Lizbeth Meredith interviews Stuart Archer Cohen, author of 17 Stone Angels

Stuart Archer Cohen

How did you choose your first lines in the
Part of
my research in Buenos Aires was steeping myself in the expedientes of several murders committed by the police.  These
were huge case files made available to me by a lawyer who was one of my
sources.  They can run to several hundred
pages, in Spanish, and contain the coroner’s reports, chain of evidence
documentation, statements by police and witnesses, usually some photos, all
covered with signatures and seals and laid out in this sort of distant,
rock-solid language that would lead you to believe that it’s absolute
truth.  And of course, in a department
like the Bonairense, which at that time was just murderously corrupt, it can be
complete fiction.  But I loved the
language, the way it reduced all the horror and the very fragile human element of
a murder to something matter-of-fact and emotionless.  That language really shaped the first lines,
and I returned to that phenomenon a little later in the book when Fortunato is
reviewing the expediente of the
murder he committed at the same time that he relives those events in his head
in a far less dispassionate manner.
In your acknowledgements section, your
reference murder victims Jose Luis Cabezas and Argentine author Rodolfo Jorge
Walsh whose murders were unresolved at the time of this printing. How did you
learn of them, and did these murders inspired your writing of 17 Stone Angels?
I had
done a lot of reading about Argentine urban guerillas of the 1970’s, which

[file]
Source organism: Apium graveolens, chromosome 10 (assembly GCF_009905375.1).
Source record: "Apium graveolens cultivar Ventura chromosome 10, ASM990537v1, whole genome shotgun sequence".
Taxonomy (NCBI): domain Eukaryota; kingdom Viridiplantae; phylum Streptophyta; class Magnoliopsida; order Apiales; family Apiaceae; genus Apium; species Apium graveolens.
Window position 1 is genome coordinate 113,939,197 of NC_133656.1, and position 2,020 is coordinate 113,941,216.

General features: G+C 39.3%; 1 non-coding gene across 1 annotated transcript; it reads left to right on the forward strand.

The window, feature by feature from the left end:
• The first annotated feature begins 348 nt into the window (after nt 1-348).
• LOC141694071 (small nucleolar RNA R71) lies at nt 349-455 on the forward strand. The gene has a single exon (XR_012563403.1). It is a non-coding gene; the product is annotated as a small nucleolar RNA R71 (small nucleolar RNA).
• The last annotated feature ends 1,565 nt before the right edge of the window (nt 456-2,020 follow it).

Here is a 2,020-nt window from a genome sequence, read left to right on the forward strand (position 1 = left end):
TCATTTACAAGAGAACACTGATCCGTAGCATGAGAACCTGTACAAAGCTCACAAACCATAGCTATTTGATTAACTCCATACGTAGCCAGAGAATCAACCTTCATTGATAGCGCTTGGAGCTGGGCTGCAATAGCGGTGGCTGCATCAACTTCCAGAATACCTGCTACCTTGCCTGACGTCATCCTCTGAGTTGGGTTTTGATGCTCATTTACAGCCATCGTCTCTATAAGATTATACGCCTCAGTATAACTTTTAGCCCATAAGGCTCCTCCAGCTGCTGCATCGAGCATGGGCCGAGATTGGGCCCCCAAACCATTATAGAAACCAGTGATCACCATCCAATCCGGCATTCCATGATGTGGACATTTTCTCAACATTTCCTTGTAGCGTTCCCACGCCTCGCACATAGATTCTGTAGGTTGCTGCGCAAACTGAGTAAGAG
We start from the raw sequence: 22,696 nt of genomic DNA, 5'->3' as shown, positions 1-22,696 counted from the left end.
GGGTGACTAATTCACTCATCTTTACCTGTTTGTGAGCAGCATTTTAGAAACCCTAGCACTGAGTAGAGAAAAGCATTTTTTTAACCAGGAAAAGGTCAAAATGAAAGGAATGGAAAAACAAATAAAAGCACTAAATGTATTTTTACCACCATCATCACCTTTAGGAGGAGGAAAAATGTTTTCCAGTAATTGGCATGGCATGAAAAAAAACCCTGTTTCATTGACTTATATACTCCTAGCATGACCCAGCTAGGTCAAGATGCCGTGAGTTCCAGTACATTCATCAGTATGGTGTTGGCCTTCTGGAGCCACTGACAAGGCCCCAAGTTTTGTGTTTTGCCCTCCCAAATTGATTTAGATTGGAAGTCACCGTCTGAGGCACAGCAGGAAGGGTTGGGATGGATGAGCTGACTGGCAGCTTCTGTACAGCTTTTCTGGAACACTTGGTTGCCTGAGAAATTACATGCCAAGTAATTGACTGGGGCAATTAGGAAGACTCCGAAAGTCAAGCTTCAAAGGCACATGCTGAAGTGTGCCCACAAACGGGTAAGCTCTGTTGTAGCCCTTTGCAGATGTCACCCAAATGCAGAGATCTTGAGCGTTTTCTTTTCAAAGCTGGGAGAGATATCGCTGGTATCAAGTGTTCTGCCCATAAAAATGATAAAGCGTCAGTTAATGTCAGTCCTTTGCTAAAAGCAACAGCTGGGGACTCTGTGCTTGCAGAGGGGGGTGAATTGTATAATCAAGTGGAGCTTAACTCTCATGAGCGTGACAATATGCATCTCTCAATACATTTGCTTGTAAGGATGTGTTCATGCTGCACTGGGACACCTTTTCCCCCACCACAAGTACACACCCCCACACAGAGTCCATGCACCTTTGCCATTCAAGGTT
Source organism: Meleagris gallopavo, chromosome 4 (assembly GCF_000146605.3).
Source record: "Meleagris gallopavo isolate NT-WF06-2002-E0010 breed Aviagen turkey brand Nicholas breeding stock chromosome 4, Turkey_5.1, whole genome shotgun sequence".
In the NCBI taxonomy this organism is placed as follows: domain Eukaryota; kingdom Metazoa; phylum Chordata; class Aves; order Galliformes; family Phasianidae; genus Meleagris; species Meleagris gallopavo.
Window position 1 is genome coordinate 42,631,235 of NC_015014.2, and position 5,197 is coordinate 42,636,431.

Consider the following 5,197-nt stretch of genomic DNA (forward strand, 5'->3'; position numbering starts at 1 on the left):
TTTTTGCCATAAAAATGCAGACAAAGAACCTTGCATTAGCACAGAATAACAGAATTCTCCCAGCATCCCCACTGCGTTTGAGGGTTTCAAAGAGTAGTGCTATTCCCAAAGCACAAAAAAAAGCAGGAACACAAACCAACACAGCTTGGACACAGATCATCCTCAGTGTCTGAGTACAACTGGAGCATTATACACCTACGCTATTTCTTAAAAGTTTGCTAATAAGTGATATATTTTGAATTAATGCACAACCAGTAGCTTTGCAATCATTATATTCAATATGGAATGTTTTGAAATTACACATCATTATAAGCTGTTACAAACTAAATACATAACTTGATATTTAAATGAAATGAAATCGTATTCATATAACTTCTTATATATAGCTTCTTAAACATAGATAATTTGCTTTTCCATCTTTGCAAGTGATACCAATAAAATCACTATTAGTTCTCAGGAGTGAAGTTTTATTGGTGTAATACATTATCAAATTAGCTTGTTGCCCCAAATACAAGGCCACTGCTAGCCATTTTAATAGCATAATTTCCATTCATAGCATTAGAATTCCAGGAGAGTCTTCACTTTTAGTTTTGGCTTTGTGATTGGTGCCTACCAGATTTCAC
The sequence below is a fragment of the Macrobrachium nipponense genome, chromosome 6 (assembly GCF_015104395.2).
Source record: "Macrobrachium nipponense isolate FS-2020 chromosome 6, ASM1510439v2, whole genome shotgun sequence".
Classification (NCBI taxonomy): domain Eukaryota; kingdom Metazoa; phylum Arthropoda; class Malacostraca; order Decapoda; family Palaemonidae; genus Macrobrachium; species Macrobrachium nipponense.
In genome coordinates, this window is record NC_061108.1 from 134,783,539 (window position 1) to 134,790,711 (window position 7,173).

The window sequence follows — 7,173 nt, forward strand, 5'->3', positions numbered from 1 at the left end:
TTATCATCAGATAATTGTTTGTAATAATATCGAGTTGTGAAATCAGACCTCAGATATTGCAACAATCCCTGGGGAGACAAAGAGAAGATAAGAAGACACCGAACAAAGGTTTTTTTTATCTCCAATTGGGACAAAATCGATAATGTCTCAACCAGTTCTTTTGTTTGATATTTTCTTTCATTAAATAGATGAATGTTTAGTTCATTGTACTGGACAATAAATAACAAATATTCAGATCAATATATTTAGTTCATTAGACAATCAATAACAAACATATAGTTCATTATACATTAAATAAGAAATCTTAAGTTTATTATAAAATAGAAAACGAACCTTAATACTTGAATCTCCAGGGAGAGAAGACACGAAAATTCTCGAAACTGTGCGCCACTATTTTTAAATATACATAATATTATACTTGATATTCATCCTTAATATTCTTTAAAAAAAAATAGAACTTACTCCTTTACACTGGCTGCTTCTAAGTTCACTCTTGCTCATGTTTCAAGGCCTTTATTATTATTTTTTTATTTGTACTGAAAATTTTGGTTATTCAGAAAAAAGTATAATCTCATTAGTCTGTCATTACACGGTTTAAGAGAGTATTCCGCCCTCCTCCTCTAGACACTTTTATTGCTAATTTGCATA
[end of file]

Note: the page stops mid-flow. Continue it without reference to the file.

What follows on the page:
later informed my novel about insurgency in the United States, The Army of the Republic.  More specifically, Rodolfo Walsh was a famous
Argentine journalist and author, whose great book, Operation Massacre, I had
read.  Walsh was ambushed and murdered by
a military death squad in 1977. Some of his killers were finally brought to
justice decades later, after the book was written.  Operation Massacre was an inspiration because
it focuses on both the human element and the bureaucratic aspects of official
case of Jose Luis Cabezas was a cause
in the years before I wrote the book.  Cabezas was a photographer who, apparently,
was kidnapped by police at the behest of a wealthy businessman/racketeer whose
photo he had taken.  The mechanics of his
murder closely resemble the murder in the book. 
I should add that his killers were convicted just before the book came
out, but nearly all were back on the street in a few years.
Buenos Aires is an important character in
your book. Tell us about how your own relationship with Buenos Aires began? Who
helped you keep the representation of Buenos Aires factual while writing your
work of fiction? Describe that process, please.
I was
traveling in Peru in 1984 and became friends with an Argentine I met
there.  When I started doing business in
Uruguay, I would stop and visit him in Buenos Aires every year for about 15
years.  He lives in a lower-class barrio
in the exurbs of the city, which has a less cosmopolitan, more working-class
culture than the center of the city. 
Much of the book is set in that barrio, San Justo.  When it came time to do the research, I was
fortunate because he had good connections with petty criminals, so I had people
I could more or less trust as my guides to that world.  I hung out in some of the most down-and-out